LARRY FEDORA: Well, we hope so. I will say, you know, we were 1 and 5 and just got beat by Miami on national TV with the last 16 seconds of the game on Thursday night, and it was devastating for our kids, it really was. But our coaching staff did a tremendous job. Our seniors did a great job of holding that team together. They continued to believe in each other, and I think what we really did at that point was, especially on defense, is guys quit trying to make too much happen. They just took care of their responsibility and didn't worry about anything else, just their responsibility, and then trusted that the guy next to them would take care of his responsibility. And when we started doing that, we quit giving up the explosive plays, the big plays, and when that happened, we started winning football games.
Q. Elijah Hood was such an important recruit, got to keep him in state, five star kid. What is the ceiling for this kid?
LARRY FEDORA: That's a great question. I don't know what the ceiling is. We haven't been through a season with him yet, so I don't know. We went through 15 days of spring ball, and now he's gone through the off‑season and summer workouts. You know, I think he's a very special kid. He's extremely intelligent. He picked up the offense as quick as any kid I've ever had, especially at that position, and it will be interesting to see what he does this year and how he does it.
I mean, we haven't been in the heat of the battle yet so we'll find out, so I don't know what the ceiling is at this point.
Q. Back to the quarterbacks, at a certain point I know you approve of competition, but does, say, Marquise, for instance, not have to worry about looking over his shoulder and wondering whether one bad series is getting him pulled?
LARRY FEDORA: Yeah, I don't think that we'll have to‑‑ I don't think that will happen, actually. I don't think that Marquise will feel that way at any point. I don't think we have guys on our team that feel that way at any position, and really we don't treat the quarterback position any different than we do any of the positions. I know that's hard for you guys to believe, but we really don't. And that's why when I said every position was open for competition, everybody was like, what do you mean, quarterback?
Marquise and Mitch, they all understood the concept because we do that on our team. We expect our guys to compete, and I've said this: When we have the type of competition at all the other positions like we do at quarterback, then we're going to be a really good football team, and that's what we're aiming and striving to get to.
But I don't think he'll be worried about doing that.
Q. How big of a difference does it make for coaches when you go into a season like this when so many of the kids on your roster are guys that you recruited for your system and not left over from the former staff?
LARRY FEDORA: Yeah, I think there's just a comfort level, I really do. I think there's more of a comfort level, because the tough thing about when you come into a program and you don't know the kids is, one, you don't know the strengths and weaknesses of each kid. You don't know what to take advantage and what to hide, okay? The other thing is you really don't know the kid. You don't know his parents, you don't know his family, you don't know how he was raised. You just try to learn that as quickly as possible, but that's hard to do when you're not spending a year, year and a half recruiting that young man.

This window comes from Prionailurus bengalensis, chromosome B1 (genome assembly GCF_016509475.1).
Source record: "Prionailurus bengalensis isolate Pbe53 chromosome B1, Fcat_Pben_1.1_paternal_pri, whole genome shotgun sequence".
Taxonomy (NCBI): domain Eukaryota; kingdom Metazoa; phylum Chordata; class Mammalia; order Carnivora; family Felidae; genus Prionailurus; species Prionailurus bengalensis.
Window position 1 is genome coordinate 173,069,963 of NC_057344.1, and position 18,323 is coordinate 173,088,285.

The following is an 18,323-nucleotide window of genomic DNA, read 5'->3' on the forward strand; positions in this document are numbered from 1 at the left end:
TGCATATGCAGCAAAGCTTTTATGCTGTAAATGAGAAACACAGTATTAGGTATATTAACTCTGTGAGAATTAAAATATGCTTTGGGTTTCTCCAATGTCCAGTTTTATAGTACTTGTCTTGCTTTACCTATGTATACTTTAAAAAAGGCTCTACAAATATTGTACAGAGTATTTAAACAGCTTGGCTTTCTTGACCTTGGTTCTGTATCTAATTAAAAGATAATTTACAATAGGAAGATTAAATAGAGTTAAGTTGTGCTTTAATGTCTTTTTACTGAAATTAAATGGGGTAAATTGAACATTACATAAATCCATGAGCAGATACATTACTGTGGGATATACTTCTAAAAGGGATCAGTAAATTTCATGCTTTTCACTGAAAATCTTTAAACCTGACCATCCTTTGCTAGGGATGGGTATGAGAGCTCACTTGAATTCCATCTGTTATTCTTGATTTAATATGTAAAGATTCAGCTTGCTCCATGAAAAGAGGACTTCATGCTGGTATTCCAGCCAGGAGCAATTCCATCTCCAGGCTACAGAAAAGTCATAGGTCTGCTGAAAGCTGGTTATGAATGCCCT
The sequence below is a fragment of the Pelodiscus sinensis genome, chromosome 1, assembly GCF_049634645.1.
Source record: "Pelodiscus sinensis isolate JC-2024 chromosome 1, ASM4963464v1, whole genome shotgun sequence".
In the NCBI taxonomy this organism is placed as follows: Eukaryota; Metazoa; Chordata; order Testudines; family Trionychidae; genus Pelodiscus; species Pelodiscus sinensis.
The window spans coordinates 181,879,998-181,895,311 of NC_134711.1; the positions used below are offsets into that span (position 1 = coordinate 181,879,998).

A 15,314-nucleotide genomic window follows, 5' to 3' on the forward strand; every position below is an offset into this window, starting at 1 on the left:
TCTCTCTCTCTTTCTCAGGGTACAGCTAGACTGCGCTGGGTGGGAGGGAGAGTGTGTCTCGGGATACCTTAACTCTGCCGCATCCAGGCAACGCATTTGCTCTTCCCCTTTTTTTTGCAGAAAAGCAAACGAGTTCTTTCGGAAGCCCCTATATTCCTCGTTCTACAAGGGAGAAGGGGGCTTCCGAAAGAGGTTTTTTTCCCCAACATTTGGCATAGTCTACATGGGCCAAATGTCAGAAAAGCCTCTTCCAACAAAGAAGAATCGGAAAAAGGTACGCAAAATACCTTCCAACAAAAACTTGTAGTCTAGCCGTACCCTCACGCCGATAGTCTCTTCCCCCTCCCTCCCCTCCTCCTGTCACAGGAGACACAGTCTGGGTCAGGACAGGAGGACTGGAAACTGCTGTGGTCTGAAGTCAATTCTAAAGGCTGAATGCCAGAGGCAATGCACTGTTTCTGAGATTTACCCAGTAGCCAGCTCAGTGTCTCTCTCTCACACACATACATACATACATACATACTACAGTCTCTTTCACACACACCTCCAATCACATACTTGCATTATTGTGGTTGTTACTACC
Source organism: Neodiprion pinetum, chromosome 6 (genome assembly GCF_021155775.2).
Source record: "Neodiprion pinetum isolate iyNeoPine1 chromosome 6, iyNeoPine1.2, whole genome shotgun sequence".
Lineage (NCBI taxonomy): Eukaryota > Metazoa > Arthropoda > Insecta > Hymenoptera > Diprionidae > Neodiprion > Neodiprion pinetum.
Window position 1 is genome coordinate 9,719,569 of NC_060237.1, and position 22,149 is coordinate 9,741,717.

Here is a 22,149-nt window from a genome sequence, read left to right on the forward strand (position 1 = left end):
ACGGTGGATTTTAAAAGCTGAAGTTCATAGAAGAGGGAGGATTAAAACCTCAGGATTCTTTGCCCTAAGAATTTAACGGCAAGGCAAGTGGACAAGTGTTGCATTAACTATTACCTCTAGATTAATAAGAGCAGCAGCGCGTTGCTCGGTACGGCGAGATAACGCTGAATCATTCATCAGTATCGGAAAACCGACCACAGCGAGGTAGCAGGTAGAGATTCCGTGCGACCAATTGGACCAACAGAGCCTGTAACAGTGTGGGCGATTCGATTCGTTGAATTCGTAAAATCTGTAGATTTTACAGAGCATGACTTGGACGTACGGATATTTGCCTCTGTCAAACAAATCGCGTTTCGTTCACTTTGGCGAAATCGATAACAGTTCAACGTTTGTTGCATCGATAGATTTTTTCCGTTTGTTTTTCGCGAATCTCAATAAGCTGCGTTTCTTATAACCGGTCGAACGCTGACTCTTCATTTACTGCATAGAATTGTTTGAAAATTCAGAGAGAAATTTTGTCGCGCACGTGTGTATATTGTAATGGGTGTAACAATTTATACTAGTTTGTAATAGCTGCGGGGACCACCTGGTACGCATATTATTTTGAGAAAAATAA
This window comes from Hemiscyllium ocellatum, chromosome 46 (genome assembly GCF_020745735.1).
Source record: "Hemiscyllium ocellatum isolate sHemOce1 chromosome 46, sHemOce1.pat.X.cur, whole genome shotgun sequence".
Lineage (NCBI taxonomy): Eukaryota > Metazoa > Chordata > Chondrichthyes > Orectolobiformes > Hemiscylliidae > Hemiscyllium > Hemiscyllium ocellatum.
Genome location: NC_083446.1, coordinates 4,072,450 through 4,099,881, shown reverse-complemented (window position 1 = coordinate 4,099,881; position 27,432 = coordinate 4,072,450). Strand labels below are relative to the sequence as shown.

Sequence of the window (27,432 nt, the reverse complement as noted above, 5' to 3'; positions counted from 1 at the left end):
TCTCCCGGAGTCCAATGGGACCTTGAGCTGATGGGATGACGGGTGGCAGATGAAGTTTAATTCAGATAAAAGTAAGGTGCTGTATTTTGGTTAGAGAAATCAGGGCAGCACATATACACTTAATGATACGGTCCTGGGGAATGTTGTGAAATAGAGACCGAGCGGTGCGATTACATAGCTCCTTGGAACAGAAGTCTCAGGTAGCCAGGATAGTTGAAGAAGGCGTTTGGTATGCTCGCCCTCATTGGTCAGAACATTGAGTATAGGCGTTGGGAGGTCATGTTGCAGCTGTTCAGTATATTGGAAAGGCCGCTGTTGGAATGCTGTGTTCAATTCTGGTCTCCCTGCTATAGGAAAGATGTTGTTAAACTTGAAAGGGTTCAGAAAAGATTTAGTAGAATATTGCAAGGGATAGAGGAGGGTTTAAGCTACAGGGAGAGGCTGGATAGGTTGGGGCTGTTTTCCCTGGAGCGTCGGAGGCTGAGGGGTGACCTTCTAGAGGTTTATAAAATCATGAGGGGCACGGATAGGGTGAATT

So when you bring in the kids that fit your systems, there's just more of a comfort level, and you can note how hard you can push, what you need to do to get the most out of that kid.
Q. I want to ask you about TJ Logan, somebody who played his high school ball not far from here. Yesterday, Marquise joked he wished he had four footballs he could hand off because there's so much talent in the running back stable at Carolina. How do you see that shaking out?
LARRY FEDORA: Yeah, you know, with all of our guys, we want to know who our playmakers are, and once we've determined who the playmakers are, then we start devising how are we going to get the ball in their hands, whether that's Ryan Switzer or TJ Logan or Elijah hood or Khris Francis or whoever it is, we'll find ways to get him the ball. If you're a playmaker and you make plays, you will touch the ball, simple as that.
Q. Tackle to tackle, 14 schools, 70 positions. I counted 48 returning offensive linemen. Every school has at least three, some have four, one even has five. This seems unusual to me. Is this unusual to you? And what effect will that have on the dynamic of the league? How will that affect defenses to have that many experiences lines blocking?
LARRY FEDORA: I think you're going to see some success offensively. For us we have some guys returning. I mean, the thing is when you start talking about left tackle, it's wide open for us. We're either going to be a true freshman or we're going to be a red‑shirt freshman there. At left guard, we're probably going to be a sophomore, at center problem we're probably going to be a sophomore, at right guard, we probably going to be a junior, and at tackle we're going to be a sophomore. So I don't have a senior anywhere in the depth chart in the offensive line, so we're young.
Now, we're talented, I believe, but where he still‑‑ when you're talking about five guys that have to do it together, I mean, that's where experience really kicks in the most is in that group right there.
A lot of our success is going to depend on how quickly we gel with those five guys.
Q. I was curious for your take on Ryan Switzer's open letter to the fan base that was posted on Inside Carolina. What did you think of that?
LARRY FEDORA: Yeah, I haven't seen it. Again, I was in Destin, and so there was a lot of things I don't get to see. But you know, Ryan is a very passionate kid. He loves playing the game of football. He's a workout fanatic. He is also passionate about the University of North Carolina. He's in love with it. All he wants is all the fans to be as passionate about it as he is. So I haven't read the letter. I don't know what all it said, but I can imagine what Switzer had to say, and he just wants everybody to be as passionate as he is.